We believe experts who confirm our beliefs
(PhysOrg.com) -- Turns out that Average Joe doesn't rate the credibility of an expert based on rigor, clarity, prestige, reputation or the diplomas he or she holds, but rather on whether or not the expert says what we want to hear!
“It's our values that determine the credibility that we give to experts,” according to Éric Montpetit and Érick Lachapelle, professors at the Université de Montréal Department of Political Science. “We judge based on our political predispositions. This highlights the limit of rationality when shaping an opinion.”
Montpetit and Lachapelle adapted a study conducted by American researchers Kahan, Jenkins-Smith and Braman and surveyed 156 of their own undergraduate students to know where they stand on the political spectrum. They were then asked to evaluate the credibility of fictitious researchers.
For instance, students were presented with the description of Oliver Roberts, a professor of nuclear engineering at Berkeley and a Princeton graduate. To some, he was described as concerned about the impact of buried nuclear waste on human health and the environment. To others he was described as a defender of this safe practice. For 85 percent of students wary about nuclear waste, he was considered credible when he was also described as wary. His credibility dropped to 61 percent when he defended the practice.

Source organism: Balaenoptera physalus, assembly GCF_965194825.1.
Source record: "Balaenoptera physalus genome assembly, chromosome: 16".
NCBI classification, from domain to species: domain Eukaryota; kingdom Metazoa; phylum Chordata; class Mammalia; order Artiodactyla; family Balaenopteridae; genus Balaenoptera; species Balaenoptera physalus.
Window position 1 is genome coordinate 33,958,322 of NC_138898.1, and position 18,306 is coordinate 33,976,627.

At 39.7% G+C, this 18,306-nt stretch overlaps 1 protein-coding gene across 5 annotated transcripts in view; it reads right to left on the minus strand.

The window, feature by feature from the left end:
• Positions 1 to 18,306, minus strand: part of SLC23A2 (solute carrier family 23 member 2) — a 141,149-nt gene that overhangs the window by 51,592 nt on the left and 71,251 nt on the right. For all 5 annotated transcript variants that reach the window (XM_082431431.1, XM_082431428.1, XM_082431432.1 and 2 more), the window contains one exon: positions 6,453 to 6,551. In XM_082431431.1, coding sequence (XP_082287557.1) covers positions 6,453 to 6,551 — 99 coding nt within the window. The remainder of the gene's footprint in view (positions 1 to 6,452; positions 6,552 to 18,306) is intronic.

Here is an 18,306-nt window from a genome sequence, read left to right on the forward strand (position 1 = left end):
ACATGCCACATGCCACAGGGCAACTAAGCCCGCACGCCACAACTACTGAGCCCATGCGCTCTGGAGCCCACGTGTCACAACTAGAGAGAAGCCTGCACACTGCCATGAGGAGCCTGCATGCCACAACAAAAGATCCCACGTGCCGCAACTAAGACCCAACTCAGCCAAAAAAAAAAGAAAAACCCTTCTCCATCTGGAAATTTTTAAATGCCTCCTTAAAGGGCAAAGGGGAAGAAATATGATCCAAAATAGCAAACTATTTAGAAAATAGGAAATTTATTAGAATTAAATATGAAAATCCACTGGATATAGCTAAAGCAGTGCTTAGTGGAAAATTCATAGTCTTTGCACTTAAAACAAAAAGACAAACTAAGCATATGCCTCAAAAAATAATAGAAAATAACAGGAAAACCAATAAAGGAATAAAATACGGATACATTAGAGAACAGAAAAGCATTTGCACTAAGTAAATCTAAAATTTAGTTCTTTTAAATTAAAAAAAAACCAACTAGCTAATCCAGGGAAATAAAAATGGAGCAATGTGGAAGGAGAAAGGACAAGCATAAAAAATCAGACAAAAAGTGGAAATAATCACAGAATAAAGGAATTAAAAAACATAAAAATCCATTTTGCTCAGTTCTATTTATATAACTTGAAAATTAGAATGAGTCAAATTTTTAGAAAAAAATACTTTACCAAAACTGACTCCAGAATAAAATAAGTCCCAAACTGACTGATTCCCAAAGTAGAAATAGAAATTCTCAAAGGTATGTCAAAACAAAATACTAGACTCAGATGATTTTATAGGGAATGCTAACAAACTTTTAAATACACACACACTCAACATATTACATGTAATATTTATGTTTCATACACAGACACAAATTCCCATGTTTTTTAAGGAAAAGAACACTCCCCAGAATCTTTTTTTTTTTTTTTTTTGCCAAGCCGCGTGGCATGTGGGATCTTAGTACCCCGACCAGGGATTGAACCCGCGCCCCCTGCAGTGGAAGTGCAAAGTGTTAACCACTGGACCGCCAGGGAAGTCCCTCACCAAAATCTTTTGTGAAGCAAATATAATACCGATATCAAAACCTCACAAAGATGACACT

Montpetit and Lachapelle also explored the local sensitivity to language. “The results were shocking to say the least,” says Montpetit. “Separatists thought an Anglophone expert (89%) to be more credible than a Francophone expert (74%)!”
Montpetit offers this possible explanation: “I think Francophones may have a slight inferiority complex. Separatists who dream of a liberated society may find Quebecers to be everything but liberated. Contrarily, federalists believe we are just as competent as all other Canadians.”
The researchers highlight the fact that their sample was too small to draw any solid conclusions. However, the experiment raises many questions that would be interesting to test on a larger scale.
“It's important to be conscious of the importance of bias,” says Montpetit. “It is often implied that people face issues with a virgin mind and that they will decide based on the opinions of experts. But that is clearly false!”
Provided by University of Montreal